British brilliance: With royalty and rock, Britain opens its Olympics
Headlong rushes of movie images took spectators on wondrous, heart-racing voyages through everything British: a cricket match, the London Tube and the roaring, abundant seas that buffet and protect this island nation.
Opening the ceremony, children popped balloons with each number from 10 to 1, leading a countdown that climaxed with Bradley Wiggins, the newly crowned Tour de France champion.
Wearing his yellow winner's jersey, Wiggins rang a 23-ton Olympic Bell from the same London foundry that made Big Ben and Philadelphia's Liberty Bell. Its thunderous chime was a nod to the British tradition of pealing bells to celebrate the end of war and the crowning of kings and queens, and now for the opening of a 17-day festival of sports — London's record third as host.
The show then shifted to a portrayal of idyllic rural Britain — a place of meadows, farms, sport on village greens, picnics and Winnie-the-Pooh, A.A. Milne's bear who has delighted generations of British children tucked warmly in bed.
But that "green and pleasant land," to quote poet William Blake, then took a darker, grittier turn.
The set was literally torn asunder, the hedgerows and farm fences carried away, as Boyle shifted to the industrial transformation that revolutionized Britain in the 18th and 19th centuries, the foundation for an empire that reshaped world history. Belching chimneys rose where only moments earlier sheep had trod.
The Industrial Revolution also produced terrifying weapons, and Boyle built a moment of hush into his show to honor those killed in war.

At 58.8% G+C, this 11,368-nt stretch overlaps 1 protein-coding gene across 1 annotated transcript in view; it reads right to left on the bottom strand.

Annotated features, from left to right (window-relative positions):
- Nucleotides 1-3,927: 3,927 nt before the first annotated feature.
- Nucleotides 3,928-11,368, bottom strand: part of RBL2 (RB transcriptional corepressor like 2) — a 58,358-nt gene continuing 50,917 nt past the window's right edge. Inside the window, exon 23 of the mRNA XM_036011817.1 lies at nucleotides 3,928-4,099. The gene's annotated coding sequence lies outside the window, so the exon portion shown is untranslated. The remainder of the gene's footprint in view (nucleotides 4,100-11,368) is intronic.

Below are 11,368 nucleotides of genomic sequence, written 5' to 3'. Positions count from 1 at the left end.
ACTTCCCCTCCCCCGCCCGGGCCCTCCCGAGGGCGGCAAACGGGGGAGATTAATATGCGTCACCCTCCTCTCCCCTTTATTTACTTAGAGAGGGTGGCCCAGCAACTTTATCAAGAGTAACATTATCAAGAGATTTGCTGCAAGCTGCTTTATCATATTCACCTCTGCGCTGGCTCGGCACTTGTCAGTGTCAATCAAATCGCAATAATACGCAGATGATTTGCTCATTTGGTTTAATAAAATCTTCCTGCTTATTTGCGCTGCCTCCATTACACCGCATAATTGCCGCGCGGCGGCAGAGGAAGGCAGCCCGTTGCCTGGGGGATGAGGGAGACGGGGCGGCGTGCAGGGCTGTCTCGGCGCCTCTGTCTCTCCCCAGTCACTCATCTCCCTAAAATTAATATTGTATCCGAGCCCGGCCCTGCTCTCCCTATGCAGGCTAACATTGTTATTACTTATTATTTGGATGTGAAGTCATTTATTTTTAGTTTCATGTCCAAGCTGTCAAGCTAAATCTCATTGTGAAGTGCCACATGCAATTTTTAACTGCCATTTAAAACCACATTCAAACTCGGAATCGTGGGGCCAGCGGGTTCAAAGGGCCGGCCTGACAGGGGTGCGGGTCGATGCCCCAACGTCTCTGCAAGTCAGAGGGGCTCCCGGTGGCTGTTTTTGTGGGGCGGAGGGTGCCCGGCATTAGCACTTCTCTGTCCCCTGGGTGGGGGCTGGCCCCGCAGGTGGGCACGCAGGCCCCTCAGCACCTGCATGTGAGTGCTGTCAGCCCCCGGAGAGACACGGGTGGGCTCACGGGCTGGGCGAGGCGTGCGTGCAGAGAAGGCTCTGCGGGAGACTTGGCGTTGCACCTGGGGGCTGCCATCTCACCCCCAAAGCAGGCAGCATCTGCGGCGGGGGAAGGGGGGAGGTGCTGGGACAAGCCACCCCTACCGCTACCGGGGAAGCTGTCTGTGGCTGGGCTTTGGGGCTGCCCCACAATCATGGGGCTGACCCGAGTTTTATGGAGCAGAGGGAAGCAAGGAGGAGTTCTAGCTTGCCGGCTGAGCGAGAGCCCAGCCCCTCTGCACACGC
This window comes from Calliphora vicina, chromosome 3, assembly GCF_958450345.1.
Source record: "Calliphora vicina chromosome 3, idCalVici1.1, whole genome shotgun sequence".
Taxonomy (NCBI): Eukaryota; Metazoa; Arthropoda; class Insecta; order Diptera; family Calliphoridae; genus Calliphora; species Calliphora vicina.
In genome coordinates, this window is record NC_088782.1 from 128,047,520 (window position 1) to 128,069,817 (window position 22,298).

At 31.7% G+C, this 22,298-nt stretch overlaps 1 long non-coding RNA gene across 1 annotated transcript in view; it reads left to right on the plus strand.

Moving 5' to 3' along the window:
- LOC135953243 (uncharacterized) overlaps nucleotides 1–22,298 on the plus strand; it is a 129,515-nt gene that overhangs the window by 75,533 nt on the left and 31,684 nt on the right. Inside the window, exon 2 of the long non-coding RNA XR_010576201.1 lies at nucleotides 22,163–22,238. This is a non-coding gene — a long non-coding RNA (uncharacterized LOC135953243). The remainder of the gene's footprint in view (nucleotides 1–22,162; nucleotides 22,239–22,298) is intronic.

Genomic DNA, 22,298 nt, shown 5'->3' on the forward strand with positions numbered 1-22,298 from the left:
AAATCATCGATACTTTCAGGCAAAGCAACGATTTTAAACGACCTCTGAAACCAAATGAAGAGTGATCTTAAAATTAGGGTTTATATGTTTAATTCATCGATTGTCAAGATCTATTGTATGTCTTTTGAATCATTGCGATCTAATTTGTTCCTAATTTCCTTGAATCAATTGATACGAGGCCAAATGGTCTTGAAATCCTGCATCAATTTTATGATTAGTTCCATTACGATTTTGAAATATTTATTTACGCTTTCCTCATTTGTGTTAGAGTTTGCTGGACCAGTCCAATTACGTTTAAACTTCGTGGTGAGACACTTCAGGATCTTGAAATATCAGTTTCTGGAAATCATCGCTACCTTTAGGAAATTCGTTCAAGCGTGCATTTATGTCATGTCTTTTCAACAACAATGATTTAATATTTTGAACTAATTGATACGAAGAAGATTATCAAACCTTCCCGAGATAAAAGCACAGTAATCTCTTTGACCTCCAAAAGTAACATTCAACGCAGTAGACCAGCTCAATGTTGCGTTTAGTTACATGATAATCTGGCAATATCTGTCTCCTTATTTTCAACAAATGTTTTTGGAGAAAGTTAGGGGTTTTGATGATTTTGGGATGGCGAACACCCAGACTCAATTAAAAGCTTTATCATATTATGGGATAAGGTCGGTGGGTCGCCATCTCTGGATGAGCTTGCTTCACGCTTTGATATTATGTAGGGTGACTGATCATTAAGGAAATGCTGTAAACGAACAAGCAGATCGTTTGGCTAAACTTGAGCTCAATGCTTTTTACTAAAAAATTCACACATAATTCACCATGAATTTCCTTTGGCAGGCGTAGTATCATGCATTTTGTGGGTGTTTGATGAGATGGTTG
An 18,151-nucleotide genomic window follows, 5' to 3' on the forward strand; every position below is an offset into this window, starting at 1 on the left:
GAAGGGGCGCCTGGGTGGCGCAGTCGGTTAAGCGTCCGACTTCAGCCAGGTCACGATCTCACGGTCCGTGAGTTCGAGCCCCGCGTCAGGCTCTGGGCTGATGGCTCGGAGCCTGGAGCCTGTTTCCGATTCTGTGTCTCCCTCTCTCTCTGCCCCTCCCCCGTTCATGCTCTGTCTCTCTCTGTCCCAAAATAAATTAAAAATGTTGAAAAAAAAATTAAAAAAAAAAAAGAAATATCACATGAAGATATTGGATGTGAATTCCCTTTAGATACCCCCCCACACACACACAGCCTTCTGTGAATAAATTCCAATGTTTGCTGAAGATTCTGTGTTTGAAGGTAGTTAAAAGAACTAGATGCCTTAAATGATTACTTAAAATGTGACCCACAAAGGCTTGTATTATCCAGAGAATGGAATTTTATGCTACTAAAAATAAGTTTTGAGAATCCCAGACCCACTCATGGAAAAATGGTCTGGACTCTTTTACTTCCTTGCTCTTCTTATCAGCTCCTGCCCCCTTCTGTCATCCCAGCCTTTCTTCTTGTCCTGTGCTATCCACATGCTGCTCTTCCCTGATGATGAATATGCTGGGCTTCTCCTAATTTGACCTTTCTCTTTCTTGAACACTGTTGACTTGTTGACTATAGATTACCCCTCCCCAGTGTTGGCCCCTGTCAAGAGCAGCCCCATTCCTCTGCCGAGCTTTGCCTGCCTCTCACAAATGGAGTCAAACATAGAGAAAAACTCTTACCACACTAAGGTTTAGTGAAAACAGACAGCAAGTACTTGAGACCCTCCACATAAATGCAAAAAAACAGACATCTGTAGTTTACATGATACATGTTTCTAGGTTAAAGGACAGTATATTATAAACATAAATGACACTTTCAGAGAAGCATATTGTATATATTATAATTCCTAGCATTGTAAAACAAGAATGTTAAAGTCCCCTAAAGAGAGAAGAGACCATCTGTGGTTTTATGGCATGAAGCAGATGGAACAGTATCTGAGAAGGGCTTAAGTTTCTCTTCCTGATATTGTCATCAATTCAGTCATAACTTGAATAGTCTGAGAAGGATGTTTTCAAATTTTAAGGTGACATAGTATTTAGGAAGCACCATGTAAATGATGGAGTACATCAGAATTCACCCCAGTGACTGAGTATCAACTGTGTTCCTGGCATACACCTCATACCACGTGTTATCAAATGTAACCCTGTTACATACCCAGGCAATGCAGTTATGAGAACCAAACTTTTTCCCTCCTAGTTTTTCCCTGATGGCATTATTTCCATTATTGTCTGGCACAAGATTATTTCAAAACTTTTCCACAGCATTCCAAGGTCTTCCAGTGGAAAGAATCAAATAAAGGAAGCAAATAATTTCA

"This is not specific to a country. This is across all countries, and the fallen from all countries are celebrated and remembered," he explained to reporters ahead of the ceremony.
"Because, obviously, one of the penalties of this incredible force of change that happened in a hundred years was the industrialization of war, and the fallen," he said. "You know, millions fell."
The parade of nations featured most of the roughly 10,500 athletes — some planned to stay away to save their strength for competition — marching behind the flags of the 204 nations taking part.
Greece had the lead, as the spiritual home of the games, and Team Great Britain was last, as host. Prince William and his wife, Kate, joined in thunderous applause that greeted the British team, which marched to the David Bowie track "Heroes." A helicopter showered the athletes and stadium with 7 billion tiny pieces of paper — one for each person on Earth.
Both Bahrain and Brunei featured female flagbearers in what has been called the Olympics' Year of the Woman. For the first time at the games, each national delegation includes women, and a record 45 percent of the athletes are women. Three Saudi women marching behind the men in their delegation flashed victory signs with their fingers.
"This is a major boost for gender equality," said the International Olympic Committee president, Jacques Rogge. These are his last games as head of the IOC. He steps down in 2013 after completing the maximum two terms.
Rogge honored the "great, sports-loving country" of Britain as "the birthplace of modern sport," and he appealed to the thousands of athletes assembled before him for fair play.
"Character counts far more than medals. Reject doping. Respect your opponents. Remember that you are all role models. If you do that, you will inspire a generation," Rogge said.
The queen then said: "I declare open the games of London, celebrating the 30th Olympiad of the modern era."
Former world heavyweight champion and 1960 Rome Olympic gold medalist Muhammad Ali was cheered when he appeared briefly with his wife, Lonnie, before the Olympic flag was unfurled.
Some 8,000 torchbearers, mostly unheralded Britons, had carried the flame on a 70-day, 8,000-mile journey from toe to tip of the British Isles, whipping up enthusiasm for the Games.
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